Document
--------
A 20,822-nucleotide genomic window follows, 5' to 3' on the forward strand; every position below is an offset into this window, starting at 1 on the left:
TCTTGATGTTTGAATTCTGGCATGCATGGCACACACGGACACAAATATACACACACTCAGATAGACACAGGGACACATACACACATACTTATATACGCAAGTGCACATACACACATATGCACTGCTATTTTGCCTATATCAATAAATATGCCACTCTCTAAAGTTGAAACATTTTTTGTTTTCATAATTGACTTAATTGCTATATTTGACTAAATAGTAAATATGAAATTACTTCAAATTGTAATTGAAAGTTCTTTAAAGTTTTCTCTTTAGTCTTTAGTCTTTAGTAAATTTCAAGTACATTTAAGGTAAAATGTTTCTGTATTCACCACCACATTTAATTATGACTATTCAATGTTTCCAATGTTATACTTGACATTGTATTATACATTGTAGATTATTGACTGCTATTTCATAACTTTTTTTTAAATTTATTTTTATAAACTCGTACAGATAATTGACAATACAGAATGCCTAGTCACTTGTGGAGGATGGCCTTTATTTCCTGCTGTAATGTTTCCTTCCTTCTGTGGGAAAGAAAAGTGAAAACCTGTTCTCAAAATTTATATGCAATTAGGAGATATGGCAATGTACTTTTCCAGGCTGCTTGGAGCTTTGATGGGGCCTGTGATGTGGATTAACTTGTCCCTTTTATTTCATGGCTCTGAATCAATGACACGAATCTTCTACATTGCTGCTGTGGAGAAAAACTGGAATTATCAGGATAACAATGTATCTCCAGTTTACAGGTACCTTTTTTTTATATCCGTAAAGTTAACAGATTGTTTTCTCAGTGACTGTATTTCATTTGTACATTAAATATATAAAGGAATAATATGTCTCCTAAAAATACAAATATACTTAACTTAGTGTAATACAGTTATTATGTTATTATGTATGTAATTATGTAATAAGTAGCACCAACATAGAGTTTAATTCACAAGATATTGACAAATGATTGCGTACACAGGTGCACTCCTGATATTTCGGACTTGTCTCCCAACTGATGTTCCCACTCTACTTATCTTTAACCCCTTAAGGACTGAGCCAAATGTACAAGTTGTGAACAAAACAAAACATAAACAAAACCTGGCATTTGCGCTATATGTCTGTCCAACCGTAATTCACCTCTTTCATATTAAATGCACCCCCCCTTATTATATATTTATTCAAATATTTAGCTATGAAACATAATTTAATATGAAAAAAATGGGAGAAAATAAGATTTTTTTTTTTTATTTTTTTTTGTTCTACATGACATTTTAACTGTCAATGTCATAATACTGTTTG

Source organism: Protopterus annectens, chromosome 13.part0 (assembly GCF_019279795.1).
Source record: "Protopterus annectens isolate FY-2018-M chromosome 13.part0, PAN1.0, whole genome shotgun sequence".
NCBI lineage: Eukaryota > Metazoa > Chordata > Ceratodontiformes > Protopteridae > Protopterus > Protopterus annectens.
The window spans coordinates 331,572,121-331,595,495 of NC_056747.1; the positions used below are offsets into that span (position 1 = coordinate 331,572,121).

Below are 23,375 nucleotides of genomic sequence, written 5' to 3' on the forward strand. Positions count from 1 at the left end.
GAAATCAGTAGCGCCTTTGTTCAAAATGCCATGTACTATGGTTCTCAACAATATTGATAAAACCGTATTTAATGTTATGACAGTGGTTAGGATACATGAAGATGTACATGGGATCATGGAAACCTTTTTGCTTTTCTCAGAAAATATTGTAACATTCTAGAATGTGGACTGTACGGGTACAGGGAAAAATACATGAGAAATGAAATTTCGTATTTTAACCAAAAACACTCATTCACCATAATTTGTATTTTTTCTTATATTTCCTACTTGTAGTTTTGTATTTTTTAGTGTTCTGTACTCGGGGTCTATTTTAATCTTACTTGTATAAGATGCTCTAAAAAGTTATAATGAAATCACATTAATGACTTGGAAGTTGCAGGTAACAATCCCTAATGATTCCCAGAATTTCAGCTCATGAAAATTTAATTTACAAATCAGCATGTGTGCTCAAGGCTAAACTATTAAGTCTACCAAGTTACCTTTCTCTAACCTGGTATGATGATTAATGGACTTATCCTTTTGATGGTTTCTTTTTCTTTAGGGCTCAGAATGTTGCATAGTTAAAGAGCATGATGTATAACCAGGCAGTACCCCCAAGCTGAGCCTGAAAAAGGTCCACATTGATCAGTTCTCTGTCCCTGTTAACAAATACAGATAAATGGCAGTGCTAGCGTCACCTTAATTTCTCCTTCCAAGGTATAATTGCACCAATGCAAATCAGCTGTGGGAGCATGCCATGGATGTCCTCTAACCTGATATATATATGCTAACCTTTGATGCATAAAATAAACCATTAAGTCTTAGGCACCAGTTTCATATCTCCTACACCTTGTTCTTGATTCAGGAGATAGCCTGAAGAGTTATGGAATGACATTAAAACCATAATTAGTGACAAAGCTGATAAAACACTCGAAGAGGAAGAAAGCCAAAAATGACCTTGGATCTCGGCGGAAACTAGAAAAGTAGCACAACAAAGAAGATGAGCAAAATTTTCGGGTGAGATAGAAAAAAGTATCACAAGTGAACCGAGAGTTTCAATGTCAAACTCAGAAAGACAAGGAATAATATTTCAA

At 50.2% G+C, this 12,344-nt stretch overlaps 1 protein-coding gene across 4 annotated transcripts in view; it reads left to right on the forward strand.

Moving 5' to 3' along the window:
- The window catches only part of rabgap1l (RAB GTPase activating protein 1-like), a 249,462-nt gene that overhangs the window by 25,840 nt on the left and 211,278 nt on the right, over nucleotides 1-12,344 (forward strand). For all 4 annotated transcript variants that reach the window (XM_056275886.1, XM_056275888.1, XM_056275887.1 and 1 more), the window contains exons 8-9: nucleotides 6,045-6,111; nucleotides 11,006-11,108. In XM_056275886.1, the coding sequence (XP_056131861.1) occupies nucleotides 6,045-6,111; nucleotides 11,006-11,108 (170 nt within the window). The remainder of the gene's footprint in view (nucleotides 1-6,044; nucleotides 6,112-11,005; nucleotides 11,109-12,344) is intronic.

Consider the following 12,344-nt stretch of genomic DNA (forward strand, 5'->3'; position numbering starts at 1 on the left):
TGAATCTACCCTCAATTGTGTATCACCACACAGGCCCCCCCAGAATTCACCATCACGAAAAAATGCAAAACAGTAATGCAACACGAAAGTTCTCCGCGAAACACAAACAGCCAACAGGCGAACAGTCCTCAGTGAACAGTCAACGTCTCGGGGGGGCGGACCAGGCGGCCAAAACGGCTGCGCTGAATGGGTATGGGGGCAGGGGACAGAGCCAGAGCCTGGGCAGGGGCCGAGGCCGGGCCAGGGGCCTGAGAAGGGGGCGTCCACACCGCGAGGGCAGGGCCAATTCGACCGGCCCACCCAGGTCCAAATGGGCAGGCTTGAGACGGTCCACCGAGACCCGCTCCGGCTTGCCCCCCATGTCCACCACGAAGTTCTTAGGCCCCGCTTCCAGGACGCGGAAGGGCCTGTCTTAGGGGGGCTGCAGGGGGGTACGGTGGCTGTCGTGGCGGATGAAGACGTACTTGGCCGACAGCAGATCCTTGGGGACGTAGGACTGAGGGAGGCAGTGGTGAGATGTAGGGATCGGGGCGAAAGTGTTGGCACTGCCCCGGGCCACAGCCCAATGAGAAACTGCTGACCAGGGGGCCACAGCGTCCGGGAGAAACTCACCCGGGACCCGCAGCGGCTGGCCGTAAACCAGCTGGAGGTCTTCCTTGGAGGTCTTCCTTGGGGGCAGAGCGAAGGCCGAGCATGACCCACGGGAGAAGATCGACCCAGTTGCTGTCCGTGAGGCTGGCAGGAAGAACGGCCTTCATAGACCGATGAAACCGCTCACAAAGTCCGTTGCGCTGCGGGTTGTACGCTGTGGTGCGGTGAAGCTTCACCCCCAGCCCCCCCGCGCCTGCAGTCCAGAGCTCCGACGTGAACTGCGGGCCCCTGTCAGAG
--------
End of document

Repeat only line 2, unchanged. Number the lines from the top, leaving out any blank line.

TCTTGATGTTTGAATTCTGGCATGCATGGCACACACGGACACAAATATACACACACTCAGATAGACACAGGGACACATACACACATACTTATATACGCAAGTGCACATACACACATATGCACTGCTATTTTGCCTATATCAATAAATATGCCACTCTCTAAAGTTGAAACATTTTTTGTTTTCATAATTGACTTAATTGCTATATTTGACTAAATAGTAAATATGAAATTACTTCAAATTGTAATTGAAAGTTCTTTAAAGTTTTCTCTTTAGTCTTTAGTCTTTAGTAAATTTCAAGTACATTTAAGGTAAAATGTTTCTGTATTCACCACCACATTTAATTATGACTATTCAATGTTTCCAATGTTATACTTGACATTGTATTATACATTGTAGATTATTGACTGCTATTTCATAACTTTTTTTTAAATTTATTTTTATAAACTCGTACAGATAATTGACAATACAGAATGCCTAGTCACTTGTGGAGGATGGCCTTTATTTCCTGCTGTAATGTTTCCTTCCTTCTGTGGGAAAGAAAAGTGAAAACCTGTTCTCAAAATTTATATGCAATTAGGAGATATGGCAATGTACTTTTCCAGGCTGCTTGGAGCTTTGATGGGGCCTGTGATGTGGATTAACTTGTCCCTTTTATTTCATGGCTCTGAATCAATGACACGAATCTTCTACATTGCTGCTGTGGAGAAAAACTGGAATTATCAGGATAACAATGTATCTCCAGTTTACAGGTACCTTTTTTTTATATCCGTAAAGTTAACAGATTGTTTTCTCAGTGACTGTATTTCATTTGTACATTAAATATATAAAGGAATAATATGTCTCCTAAAAATACAAATATACTTAACTTAGTGTAATACAGTTATTATGTTATTATGTATGTAATTATGTAATAAGTAGCACCAACATAGAGTTTAATTCACAAGATATTGACAAATGATTGCGTACACAGGTGCACTCCTGATATTTCGGACTTGTCTCCCAACTGATGTTCCCACTCTACTTATCTTTAACCCCTTAAGGACTGAGCCAAATGTACAAGTTGTGAACAAAACAAAACATAAACAAAACCTGGCATTTGCGCTATATGTCTGTCCAACCGTAATTCACCTCTTTCATATTAAATGCACCCCCCCTTATTATATATTTATTCAAATATTTAGCTATGAAACATAATTTAATATGAAAAAAATGGGAGAAAATAAGATTTTTTTTTTTTATTTTTTTTTGTTCTACATGACATTTTAACTGTCAATGTCATAATACTGTTTG